February is American Heart Month, and it’s a great time to take action to improve your heart health, especially if you’re overweight or obese.
Why Your Heart Health Matters
Did you know that heart disease is the No. 1 cause of death for American men and women? Heart disease claims the lives of 1 out of every 4 American adults — that’s about 17 million people every year.
The good news is that there are certain risk factors that can tell you if you’re likely to get heart disease. By learning about the risk factors you may have, you can work to prevent these health problems.
Risk Factors for Heart Disease
Risk factors are conditions or habits that make it more likely that you’ll develop a disease. So what are the key risk factors for heart disease?
- Being overweight or obese
- High blood pressure
- High blood cholesterol
- Diabetes and prediabetes
- Unhealthy diet
- Physical inactivity
In the past, we’ve discussed how obesity can lead to many of these other conditions. Reducing your weight can go far when it comes to improving your heart health.
Take Action: Know Your Numbers
There is no better time than American Heart Month to become more aware of your important health numbers. By learning about and keeping track of these numbers, you can learn your risk factors for heart disease, monitor your progress in reducing them and motivate yourself to stick to good heart health.
The key numbers include:
- Body weight and body-mass index (BMI)
- Blood pressure
- Blood cholesterol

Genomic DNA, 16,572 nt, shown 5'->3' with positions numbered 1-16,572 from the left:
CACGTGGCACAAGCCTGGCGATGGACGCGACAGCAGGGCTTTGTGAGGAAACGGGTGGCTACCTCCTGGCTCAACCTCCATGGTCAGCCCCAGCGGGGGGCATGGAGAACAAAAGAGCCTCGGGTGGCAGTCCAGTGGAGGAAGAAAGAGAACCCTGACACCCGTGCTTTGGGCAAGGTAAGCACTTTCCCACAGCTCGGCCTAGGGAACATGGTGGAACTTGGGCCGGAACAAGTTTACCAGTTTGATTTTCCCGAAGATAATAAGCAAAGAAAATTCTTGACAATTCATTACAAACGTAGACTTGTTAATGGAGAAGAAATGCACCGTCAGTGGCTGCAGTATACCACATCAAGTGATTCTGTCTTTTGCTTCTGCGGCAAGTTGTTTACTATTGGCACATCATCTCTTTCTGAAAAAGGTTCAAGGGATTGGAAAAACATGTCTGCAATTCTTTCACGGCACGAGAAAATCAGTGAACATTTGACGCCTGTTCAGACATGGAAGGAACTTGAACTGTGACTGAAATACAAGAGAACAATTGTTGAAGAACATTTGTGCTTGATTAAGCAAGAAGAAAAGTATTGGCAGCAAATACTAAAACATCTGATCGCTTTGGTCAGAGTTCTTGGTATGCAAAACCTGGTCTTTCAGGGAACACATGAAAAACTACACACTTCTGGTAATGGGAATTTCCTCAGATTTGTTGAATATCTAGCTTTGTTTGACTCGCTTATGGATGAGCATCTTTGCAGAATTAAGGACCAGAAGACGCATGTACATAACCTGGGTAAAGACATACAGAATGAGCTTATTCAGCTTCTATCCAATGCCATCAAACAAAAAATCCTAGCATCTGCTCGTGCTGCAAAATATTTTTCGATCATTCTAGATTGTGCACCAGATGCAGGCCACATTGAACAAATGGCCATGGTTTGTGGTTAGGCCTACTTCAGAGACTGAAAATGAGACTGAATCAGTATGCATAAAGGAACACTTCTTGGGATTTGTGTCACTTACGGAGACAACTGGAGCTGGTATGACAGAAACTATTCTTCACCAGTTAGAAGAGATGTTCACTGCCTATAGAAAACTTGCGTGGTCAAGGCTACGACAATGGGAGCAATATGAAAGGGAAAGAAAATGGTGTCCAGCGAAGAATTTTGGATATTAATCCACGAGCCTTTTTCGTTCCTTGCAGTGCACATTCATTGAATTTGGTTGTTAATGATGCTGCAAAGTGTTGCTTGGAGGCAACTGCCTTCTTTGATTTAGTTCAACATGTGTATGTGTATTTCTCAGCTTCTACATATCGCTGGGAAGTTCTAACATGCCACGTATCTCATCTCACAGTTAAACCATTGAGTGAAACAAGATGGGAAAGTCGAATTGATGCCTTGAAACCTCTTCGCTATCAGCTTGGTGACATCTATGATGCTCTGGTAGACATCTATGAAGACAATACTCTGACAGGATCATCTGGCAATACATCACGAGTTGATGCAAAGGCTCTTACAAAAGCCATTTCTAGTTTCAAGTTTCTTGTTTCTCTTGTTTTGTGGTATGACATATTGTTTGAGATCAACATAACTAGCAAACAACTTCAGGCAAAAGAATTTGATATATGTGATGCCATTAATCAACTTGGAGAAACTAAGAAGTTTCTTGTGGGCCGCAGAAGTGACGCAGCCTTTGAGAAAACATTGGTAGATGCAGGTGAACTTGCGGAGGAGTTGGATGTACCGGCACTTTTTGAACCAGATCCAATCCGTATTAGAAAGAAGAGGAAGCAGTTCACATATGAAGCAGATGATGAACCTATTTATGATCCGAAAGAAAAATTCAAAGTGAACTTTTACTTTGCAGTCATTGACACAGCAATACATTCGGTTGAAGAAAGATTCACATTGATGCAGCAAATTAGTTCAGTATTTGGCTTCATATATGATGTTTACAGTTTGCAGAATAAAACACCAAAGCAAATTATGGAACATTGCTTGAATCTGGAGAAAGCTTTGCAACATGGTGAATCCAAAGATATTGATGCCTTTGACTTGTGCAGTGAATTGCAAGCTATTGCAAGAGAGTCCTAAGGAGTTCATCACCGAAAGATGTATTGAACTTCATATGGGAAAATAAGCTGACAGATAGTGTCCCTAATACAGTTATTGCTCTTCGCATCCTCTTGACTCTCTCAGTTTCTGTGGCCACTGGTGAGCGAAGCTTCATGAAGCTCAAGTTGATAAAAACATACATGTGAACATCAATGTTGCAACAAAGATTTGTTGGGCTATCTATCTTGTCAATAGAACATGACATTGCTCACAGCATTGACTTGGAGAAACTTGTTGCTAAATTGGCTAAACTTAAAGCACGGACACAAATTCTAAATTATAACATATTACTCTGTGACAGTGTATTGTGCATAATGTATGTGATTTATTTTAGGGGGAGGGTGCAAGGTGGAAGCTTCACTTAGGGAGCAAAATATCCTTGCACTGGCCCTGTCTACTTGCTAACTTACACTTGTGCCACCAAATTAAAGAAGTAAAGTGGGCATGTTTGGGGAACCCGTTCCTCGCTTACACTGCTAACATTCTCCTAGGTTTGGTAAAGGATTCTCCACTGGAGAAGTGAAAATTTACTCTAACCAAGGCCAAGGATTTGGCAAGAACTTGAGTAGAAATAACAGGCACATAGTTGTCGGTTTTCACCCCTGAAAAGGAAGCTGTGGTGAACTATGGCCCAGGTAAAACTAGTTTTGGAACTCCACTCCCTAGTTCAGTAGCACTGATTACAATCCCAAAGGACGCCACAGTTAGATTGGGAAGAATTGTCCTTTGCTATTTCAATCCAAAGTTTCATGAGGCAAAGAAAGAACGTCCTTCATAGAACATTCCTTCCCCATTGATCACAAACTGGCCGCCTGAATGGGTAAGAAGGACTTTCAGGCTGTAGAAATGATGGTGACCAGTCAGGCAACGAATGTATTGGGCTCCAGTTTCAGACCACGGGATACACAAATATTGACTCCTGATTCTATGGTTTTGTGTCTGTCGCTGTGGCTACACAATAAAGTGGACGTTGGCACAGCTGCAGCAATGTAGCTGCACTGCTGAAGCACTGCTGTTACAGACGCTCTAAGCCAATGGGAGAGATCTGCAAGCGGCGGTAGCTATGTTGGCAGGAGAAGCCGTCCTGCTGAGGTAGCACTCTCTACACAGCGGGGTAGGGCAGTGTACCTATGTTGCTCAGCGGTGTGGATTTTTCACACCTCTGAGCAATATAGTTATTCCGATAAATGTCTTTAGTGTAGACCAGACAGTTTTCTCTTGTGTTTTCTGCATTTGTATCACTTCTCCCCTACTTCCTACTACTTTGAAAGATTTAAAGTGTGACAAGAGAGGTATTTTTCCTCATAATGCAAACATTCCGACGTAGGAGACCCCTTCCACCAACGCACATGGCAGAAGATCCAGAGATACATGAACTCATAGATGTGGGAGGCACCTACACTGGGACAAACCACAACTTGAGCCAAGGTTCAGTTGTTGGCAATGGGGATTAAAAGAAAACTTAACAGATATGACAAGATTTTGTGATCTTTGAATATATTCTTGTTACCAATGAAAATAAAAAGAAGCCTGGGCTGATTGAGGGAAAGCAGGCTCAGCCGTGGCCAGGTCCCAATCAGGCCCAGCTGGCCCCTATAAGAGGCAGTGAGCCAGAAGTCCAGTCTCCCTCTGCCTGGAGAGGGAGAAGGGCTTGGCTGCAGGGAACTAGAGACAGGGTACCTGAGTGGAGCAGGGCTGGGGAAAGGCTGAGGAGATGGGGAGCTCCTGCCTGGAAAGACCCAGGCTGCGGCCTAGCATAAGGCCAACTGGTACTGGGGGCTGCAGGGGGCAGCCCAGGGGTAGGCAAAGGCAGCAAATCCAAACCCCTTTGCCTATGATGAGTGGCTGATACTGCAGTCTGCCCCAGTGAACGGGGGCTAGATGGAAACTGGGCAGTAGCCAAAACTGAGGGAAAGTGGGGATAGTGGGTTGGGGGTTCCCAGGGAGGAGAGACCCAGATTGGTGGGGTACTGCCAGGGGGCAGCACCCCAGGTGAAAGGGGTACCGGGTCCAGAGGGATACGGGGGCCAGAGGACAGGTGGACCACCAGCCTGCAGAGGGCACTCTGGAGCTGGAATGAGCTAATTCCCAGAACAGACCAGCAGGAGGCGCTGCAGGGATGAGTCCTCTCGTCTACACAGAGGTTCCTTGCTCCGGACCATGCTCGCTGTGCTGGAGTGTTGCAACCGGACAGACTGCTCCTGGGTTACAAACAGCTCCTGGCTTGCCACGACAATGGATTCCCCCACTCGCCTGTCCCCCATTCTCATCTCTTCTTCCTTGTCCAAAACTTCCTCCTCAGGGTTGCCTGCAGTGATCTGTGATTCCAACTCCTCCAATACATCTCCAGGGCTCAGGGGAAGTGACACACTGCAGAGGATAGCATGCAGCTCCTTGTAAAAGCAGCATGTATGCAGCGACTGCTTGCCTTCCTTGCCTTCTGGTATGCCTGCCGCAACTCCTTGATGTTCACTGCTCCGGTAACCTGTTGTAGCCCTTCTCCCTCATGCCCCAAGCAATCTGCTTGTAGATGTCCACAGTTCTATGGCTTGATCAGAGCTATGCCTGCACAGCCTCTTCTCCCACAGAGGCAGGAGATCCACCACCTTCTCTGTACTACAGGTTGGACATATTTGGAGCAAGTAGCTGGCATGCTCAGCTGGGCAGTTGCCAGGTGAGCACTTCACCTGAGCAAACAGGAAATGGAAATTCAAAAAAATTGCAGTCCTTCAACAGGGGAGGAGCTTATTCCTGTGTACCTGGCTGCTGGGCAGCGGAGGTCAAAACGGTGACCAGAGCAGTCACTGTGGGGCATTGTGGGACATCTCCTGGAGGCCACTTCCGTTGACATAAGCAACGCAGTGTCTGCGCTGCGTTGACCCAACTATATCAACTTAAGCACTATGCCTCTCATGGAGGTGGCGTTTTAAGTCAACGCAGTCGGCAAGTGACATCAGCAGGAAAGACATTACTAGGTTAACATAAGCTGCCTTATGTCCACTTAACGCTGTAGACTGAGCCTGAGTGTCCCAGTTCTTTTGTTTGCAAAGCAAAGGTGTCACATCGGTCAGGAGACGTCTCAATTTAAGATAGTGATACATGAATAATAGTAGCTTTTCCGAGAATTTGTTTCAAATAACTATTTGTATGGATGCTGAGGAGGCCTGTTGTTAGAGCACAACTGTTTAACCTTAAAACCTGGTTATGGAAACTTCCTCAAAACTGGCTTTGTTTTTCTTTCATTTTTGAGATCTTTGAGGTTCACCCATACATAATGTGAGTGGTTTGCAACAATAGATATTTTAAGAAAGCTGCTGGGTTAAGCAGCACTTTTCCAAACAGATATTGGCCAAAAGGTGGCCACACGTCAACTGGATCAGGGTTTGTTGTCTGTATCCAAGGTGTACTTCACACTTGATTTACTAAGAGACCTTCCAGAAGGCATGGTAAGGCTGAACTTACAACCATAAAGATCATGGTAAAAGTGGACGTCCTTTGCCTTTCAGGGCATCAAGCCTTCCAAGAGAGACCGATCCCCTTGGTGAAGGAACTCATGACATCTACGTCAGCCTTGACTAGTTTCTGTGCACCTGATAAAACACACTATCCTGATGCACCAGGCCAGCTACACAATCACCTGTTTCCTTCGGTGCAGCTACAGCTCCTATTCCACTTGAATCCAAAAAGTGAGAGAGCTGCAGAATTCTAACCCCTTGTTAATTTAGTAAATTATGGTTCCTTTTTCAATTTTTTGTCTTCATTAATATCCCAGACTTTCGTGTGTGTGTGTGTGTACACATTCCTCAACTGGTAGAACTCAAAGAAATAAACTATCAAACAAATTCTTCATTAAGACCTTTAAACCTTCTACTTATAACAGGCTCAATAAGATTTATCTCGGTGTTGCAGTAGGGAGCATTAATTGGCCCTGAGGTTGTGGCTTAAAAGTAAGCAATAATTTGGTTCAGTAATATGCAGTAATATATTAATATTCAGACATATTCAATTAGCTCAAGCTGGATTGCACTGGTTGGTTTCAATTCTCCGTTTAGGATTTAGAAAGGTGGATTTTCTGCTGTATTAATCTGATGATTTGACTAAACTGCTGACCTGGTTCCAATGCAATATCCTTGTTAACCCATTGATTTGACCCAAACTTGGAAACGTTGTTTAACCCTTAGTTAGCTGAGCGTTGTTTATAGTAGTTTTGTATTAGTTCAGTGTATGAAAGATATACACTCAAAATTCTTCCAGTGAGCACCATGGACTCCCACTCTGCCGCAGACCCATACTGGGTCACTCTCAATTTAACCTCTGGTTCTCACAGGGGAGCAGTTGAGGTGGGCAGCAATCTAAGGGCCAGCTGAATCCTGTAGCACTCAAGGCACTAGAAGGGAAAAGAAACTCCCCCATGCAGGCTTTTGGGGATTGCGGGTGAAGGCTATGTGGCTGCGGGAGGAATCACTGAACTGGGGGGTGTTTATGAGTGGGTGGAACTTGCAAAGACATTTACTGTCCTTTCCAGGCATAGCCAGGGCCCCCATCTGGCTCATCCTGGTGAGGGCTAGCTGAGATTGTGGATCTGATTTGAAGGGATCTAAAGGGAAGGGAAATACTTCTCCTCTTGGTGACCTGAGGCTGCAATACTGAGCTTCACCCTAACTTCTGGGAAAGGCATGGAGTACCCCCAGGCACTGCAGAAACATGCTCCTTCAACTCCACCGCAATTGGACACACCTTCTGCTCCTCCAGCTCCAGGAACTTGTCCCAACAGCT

- Blood sugar
To find out your numbers and to set up a plan to bring them within the healthy range, arrange an appointment with a doctor.
Take Action: Change Your Lifestyle
The best way to improve your health, reduce your weight and prevent heart disease is to make positive changes to your lifestyle through diet and exercise.
To reduce your weight and fight back against heart disease, eating a healthy, balanced diet and committing to an active lifestyle is crucial.
Dr. Dirk recommends a diet that is high in protein, low in carbs and made up of unprocessed foods, lean proteins, whole grains and produce. Committing to daily calorie-burning aerobic exercise is also crucial to effective weight loss.
Sometimes, diet and exercise aren’t enough to help you lose weight. In those cases, weight loss surgery is an option. When paired with diet and exercise, weight loss surgery has been shown to have a real effect on heart health:
- 95% of people are able to avoid diabetes or make it easier to treat
- 93% of people see improved blood pressure
Don’t wait until American Heart Month is over to start taking your health seriously. Call (214) 308-0189 today to set up an appointment with Dr. Dirk to discuss your weight loss options.